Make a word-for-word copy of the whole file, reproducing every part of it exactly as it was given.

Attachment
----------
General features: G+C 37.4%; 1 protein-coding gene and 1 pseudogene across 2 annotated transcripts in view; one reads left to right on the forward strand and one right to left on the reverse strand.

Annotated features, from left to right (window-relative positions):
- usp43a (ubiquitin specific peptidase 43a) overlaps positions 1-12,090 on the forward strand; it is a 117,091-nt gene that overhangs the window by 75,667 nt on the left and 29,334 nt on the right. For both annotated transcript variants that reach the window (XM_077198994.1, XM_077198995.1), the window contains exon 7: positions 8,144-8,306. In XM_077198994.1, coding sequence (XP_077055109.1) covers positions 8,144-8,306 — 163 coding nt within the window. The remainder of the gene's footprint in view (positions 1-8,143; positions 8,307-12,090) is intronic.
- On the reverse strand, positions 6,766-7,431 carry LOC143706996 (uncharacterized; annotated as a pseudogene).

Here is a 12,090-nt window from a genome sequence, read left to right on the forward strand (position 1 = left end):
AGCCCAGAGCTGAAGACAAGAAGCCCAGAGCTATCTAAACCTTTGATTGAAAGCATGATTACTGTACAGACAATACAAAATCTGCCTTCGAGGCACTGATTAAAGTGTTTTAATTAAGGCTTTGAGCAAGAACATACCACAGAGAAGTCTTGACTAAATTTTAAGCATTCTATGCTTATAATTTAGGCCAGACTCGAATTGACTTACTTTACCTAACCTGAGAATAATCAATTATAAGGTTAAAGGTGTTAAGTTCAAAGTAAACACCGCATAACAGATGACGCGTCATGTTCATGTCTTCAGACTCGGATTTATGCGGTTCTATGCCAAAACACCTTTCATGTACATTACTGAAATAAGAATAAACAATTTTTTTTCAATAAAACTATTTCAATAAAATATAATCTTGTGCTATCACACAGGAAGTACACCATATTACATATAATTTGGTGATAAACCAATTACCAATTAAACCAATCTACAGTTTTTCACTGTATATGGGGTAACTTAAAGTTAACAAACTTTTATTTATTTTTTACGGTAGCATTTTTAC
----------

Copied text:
General features: G+C 37.4%; 1 protein-coding gene and 1 pseudogene across 2 annotated transcripts in view; one reads left to right on the forward strand and one right to left on the reverse strand.

Annotated features, from left to right (window-relative positions):
- usp43a (ubiquitin specific peptidase 43a) overlaps positions 1-12,090 on the forward strand; it is a 117,091-nt gene that overhangs the window by 75,667 nt on the left and 29,334 nt on the right. For both annotated transcript variants that reach the window (XM_077198994.1, XM_077198995.1), the window contains exon 7: positions 8,144-8,306. In XM_077198994.1, coding sequence (XP_077055109.1) covers positions 8,144-8,306 — 163 coding nt within the window. The remainder of the gene's footprint in view (positions 1-8,143; positions 8,307-12,090) is intronic.
- On the reverse strand, positions 6,766-7,431 carry LOC143706996 (uncharacterized; annotated as a pseudogene).

Here is a 12,090-nt window from a genome sequence, read left to right on the forward strand (position 1 = left end):
AGCCCAGAGCTGAAGACAAGAAGCCCAGAGCTATCTAAACCTTTGATTGAAAGCATGATTACTGTACAGACAATACAAAATCTGCCTTCGAGGCACTGATTAAAGTGTTTTAATTAAGGCTTTGAGCAAGAACATACCACAGAGAAGTCTTGACTAAATTTTAAGCATTCTATGCTTATAATTTAGGCCAGACTCGAATTGACTTACTTTACCTAACCTGAGAATAATCAATTATAAGGTTAAAGGTGTTAAGTTCAAAGTAAACACCGCATAACAGATGACGCGTCATGTTCATGTCTTCAGACTCGGATTTATGCGGTTCTATGCCAAAACACCTTTCATGTACATTACTGAAATAAGAATAAACAATTTTTTTTCAATAAAACTATTTCAATAAAATATAATCTTGTGCTATCACACAGGAAGTACACCATATTACATATAATTTGGTGATAAACCAATTACCAATTAAACCAATCTACAGTTTTTCACTGTATATGGGGTAACTTAAAGTTAACAAACTTTTATTTATTTTTTACGGTAGCATTTTTAC